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Thursday, November 23, 2017

The Day I Joined The Underground

by ranfuchs (writer), CT, USA, May 13, 2013

Credit: Haganah archive
A woman of the Haganah

This is an excerpt from a book I am working on. Here the mother is telling her story to a group of kids sitting in the shelter

“Soviet Union – yes … Egypt – no … Greece – no … United States – Yes … Grandpa, with a sheet of paper of all the countries in the UN assembly, was adding the numbers. On November 29th 1947 everyone was glued to the radio.

“As soon as the last vote was counted, we all rushed out, flooding the streets, heading for the city center, singing David Melech Israel Chai Vekaiam (David the king of Israel alive and living). Shops and restaurants opened their doors and handed out free food and drinks. Circles inside circles of hora dances erupted, and I, too, was singing and dancing, carried along by the crowd, unable to choose my way. After two thousand years, a dream was coming true; we were going to have a country again. The sight of the brightening eastern skyline startled me and brought me back to reality. Dreading punishment, I rushed back to the Old city. Grandpa was very strict.

“From the street below I could see that the light in the kitchen was on, and I knew that grandpa was awake, awaiting me. As soon as I put my key in, he opened the door. I froze. My throat was dry. I did not know what to expect. This was the first time I’d been out the whole night.

“Grandpa did not say a word. Slowly I looked up. ‘There is someone here to see you,’ he said, his face solemn, not angry. I followed him to the kitchen, my anxiety turning to curiosity. Who would visit so early in the morning? Two men were sitting at the table. Grandpa did not mention their names. Instead, he leaned forward and whispered, ‘These are members of the Haganah. They want to speak to you.’”

“What’s Haganah?” Tali interrupted.

“It’s a secret army when we were not allowed to have a real army,” I said.

“Let her tell the story,” someone hushed me. I looked around. Having pulled the mattresses closer, everyone was sitting in a circle around us.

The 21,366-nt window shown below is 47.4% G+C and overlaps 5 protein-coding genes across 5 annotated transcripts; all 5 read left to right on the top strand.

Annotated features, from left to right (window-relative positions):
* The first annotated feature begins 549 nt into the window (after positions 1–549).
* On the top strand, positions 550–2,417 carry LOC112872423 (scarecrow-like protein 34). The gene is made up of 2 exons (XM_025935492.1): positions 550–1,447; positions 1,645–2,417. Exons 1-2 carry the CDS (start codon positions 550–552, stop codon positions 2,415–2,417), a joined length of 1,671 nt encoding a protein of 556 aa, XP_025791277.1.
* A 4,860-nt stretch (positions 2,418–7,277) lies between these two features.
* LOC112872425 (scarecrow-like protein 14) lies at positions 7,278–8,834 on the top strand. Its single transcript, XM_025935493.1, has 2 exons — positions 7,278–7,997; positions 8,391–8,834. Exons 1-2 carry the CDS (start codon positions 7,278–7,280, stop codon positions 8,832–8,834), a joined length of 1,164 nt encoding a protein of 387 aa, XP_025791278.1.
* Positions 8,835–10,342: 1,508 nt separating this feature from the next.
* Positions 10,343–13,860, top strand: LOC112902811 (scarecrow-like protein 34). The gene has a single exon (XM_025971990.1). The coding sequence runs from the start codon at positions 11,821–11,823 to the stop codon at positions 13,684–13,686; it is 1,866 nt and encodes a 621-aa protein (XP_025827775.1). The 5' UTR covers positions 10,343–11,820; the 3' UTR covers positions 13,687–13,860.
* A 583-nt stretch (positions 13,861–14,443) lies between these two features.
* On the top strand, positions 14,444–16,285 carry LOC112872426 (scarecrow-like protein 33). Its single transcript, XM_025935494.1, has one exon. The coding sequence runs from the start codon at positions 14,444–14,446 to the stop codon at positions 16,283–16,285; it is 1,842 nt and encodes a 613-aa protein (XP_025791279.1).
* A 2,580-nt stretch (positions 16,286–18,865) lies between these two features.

“Boaz is right,” mom said. “The Haganah was an underground organization that defended us from the Arabs. They were our heroes. I remember one night when Grandpa entered my room with a bag in his hand. He thought I was asleep. From his bag he pulled a gun and tucked under a tile in the floor. That was when I learned that he, too, was with the Haganah.”

“Grandpa was in the Haganah?” I asked, loud enough to make sure that nobody had missed it.

Mom shot at me one of her warning glares, long enough to make me regret my comment. Then she continued. “I was disappointed. The men looked so ordinary, not like heroes at all. One was short and very thin. The other spoke in a secretive voice. He had a pointy mustache and looked like a kibbutznick. They invited me to sit with them, and told me how the Arab Higher Committee did not accept the UN resolution, and that the seven Arab states were planning a war.

“None of this was new to me. Arguing politics was our favorite pastime at school, in the youth movement, and at home. Everybody knew that the League of Arab Nations had promised 'to soak with blood every inch of Palestine' should the resolution pass. I still didn’t know why they came to speak politics with me, especially so early in the morning.

“‘We were hoping you’d help us,’ the short one said.

“I was tall and strong for my age, but could not imagine how a young girl like me could help. Still, I was excited. I didn’t think about danger or war, only that the Hagana was asking for my help. Of course I’d help. What child wouldn't?

“I jumped to my feet, stood upright and saluted. ‘At your command,’ I said

“Grandpa, who had joined us at the table with coffee and slices of cake, laughed.

“The short guy laughed, too. ‘At ease,’ he said. Then he turned serious again. ‘The Arabs do not agree to turn Jerusalem into an international city. They believe that destroying Jewish Jerusalem will break our spirit.’

“He took the last sip from the coffee and, turned the cup upside down, letting a few drops fall into the saucer. ‘You've always made the best coffee,’ he sighed looking at Sabba. Then he turned back to me. ‘The British will be leaving in six months. But they won’t let us prepare. They’ll search and arrest adults, but we believe they’ll let children pass. Your father says that you can find your way around in the Old City with your eyes shut. We need you to help us get ready.’”



About the Writer

ranfuchs is a writer for BrooWaha. For more information, visit the writer's website.
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2 comments on The Day I Joined The Underground

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By Coach Phatty on May 14, 2013 at 08:49 am

This is a very onteresting post. Thanks for sharing!

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By ranfuchs on May 14, 2013 at 11:16 am

Thanks, glad you liked it. Never realized how much work goes into writing a book :)

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